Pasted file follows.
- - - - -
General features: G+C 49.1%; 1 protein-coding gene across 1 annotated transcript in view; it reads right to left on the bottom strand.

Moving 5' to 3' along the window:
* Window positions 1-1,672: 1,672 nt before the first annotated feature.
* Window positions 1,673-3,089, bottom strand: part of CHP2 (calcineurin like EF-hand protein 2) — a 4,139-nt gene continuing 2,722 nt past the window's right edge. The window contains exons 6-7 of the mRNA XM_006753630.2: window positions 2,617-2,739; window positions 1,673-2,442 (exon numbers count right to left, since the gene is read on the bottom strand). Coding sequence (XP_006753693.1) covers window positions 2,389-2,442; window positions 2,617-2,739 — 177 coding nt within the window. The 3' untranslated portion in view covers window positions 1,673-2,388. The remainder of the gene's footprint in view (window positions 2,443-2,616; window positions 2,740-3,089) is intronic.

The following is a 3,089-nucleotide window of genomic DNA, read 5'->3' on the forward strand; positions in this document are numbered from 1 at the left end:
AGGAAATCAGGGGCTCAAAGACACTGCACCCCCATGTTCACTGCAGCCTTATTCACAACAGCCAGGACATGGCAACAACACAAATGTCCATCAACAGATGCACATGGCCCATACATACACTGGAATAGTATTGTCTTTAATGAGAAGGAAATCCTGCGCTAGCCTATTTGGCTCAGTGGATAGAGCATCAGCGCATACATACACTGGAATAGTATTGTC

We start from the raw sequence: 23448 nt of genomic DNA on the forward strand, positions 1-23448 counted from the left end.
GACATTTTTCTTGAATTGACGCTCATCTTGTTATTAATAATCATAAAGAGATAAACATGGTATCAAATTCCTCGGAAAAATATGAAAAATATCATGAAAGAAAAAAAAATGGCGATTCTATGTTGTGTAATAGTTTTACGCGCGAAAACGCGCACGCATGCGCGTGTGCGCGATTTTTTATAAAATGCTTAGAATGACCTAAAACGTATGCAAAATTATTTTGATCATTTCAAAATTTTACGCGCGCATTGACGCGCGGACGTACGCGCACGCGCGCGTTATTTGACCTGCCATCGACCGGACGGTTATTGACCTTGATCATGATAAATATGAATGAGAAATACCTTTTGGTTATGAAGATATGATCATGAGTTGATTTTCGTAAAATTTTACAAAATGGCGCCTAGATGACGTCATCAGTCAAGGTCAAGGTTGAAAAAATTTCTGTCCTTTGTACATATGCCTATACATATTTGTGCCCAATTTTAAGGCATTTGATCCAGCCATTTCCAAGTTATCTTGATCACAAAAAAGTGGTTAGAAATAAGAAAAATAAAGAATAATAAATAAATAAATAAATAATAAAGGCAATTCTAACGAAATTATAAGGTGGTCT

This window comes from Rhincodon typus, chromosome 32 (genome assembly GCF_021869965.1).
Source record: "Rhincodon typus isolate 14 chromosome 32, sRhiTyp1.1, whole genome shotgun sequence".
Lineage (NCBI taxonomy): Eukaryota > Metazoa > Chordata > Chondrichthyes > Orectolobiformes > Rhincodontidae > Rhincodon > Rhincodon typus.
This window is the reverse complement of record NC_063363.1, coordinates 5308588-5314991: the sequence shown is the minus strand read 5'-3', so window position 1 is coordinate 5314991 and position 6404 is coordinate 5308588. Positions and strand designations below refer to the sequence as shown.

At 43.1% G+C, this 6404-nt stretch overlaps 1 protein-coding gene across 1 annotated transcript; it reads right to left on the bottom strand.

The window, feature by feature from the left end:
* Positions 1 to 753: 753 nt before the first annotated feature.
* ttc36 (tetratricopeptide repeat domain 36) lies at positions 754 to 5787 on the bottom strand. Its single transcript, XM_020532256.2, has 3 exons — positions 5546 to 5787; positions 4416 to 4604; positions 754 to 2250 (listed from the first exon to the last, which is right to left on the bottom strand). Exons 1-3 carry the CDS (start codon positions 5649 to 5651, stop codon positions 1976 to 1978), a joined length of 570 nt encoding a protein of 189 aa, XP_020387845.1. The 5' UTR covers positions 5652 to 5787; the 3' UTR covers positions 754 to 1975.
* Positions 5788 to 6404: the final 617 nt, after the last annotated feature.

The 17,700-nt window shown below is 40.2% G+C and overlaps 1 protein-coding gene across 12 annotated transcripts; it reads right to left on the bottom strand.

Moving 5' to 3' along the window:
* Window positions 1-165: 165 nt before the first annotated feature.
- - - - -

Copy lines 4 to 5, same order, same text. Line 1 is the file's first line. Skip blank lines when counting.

* Window positions 1,673-3,089, bottom strand: part of CHP2 (calcineurin like EF-hand protein 2) — a 4,139-nt gene continuing 2,722 nt past the window's right edge. The window contains exons 6-7 of the mRNA XM_006753630.2: window positions 2,617-2,739; window positions 1,673-2,442 (exon numbers count right to left, since the gene is read on the bottom strand). Coding sequence (XP_006753693.1) covers window positions 2,389-2,442; window positions 2,617-2,739 — 177 coding nt within the window. The 3' untranslated portion in view covers window positions 1,673-2,388. The remainder of the gene's footprint in view (window positions 2,443-2,616; window positions 2,740-3,089) is intronic.

The following is a 3,089-nucleotide window of genomic DNA, read 5'->3' on the forward strand; positions in this document are numbered from 1 at the left end: